We determined that while the scissor trailer is great for putting the boat in and out of the water, and getting it into the garage, the placement of the two axles on this particular trailer is too far forward, making the boat too heavy in the rear. That’s not a good thing!
I cranked the trailer down as far as it would go, which means we should be able to pull it right out from under the boat, but no such luck. The weight of the rear end of the boat and motor are such that it’s jammed and won’t move. Here it is inside the garage sitting on the floor.
I have to admit I was not a very pleasant person to be around while all this is going on. I had visions of crushed pontoons and major damage, and no idea how to even get the trailer hooked back onto the truck so we can get it outside and assess the damage.
Doing some research, and making some calls, I think that if we can back the truck up and align the hitch ball with the trailer, we might be able to use some sort of ratcheting strap or something around the bottom of the hitch and the top of the tongue to force it down enough to make a connection. If we can do that and get things hooked up, assuming the boat has no damage to it (and after inspecting it I don’t think it does), we will take it down and put it back into the water, load it back onto the original pontoon boat trailer, bring it home, and park it in the driveway. Then we will see about repositioning the axles more rearward on the scissor trailer to give us better balance.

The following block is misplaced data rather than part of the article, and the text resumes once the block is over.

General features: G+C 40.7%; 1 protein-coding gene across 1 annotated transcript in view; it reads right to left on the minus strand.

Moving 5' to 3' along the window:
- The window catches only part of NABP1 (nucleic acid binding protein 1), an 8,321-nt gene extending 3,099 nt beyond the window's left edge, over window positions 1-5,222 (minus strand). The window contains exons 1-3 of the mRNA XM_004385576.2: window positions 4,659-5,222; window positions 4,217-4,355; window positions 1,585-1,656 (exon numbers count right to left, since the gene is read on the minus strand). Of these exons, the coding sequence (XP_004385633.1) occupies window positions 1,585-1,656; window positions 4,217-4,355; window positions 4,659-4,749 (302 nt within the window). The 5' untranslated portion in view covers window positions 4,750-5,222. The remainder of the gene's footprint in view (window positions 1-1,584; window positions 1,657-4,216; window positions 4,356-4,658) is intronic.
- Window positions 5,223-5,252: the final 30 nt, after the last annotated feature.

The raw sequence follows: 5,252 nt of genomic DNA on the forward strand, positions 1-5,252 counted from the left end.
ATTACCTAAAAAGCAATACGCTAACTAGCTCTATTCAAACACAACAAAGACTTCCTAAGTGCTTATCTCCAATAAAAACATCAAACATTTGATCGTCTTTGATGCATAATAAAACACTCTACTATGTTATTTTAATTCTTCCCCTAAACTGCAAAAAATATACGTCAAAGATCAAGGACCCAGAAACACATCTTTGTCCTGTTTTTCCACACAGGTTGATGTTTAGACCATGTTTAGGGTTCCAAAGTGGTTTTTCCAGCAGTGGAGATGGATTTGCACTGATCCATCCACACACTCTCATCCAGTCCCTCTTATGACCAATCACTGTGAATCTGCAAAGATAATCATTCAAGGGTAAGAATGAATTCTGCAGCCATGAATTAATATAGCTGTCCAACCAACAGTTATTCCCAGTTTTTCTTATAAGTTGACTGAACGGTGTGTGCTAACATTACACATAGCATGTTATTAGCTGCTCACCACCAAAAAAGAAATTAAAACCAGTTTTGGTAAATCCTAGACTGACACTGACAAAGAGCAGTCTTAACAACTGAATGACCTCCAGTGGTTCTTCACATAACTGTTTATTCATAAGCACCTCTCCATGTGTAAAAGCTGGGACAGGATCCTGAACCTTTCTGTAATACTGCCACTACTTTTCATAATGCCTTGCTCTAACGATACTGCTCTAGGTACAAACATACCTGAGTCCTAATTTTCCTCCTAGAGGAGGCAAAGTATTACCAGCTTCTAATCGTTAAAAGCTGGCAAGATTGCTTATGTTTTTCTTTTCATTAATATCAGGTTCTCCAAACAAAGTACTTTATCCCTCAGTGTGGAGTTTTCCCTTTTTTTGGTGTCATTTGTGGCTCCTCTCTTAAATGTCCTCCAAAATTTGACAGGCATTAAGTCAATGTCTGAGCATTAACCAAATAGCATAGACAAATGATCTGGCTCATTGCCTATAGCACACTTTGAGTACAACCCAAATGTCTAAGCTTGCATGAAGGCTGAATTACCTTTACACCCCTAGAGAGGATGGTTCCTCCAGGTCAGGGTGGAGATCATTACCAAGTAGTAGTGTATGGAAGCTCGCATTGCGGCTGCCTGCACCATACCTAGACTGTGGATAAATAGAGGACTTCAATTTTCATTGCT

But only after I talk to the folks at Gerry’s Marina and get their input to make sure we are not going to screw things up even worse. What can I say? Just like when things screw up around an RV, it’s all part of the adventure.
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Thought For The Day – There are times when my greatest accomplishment is just keeping my mouth shut. And there are way too many times when I fail to accomplish even that.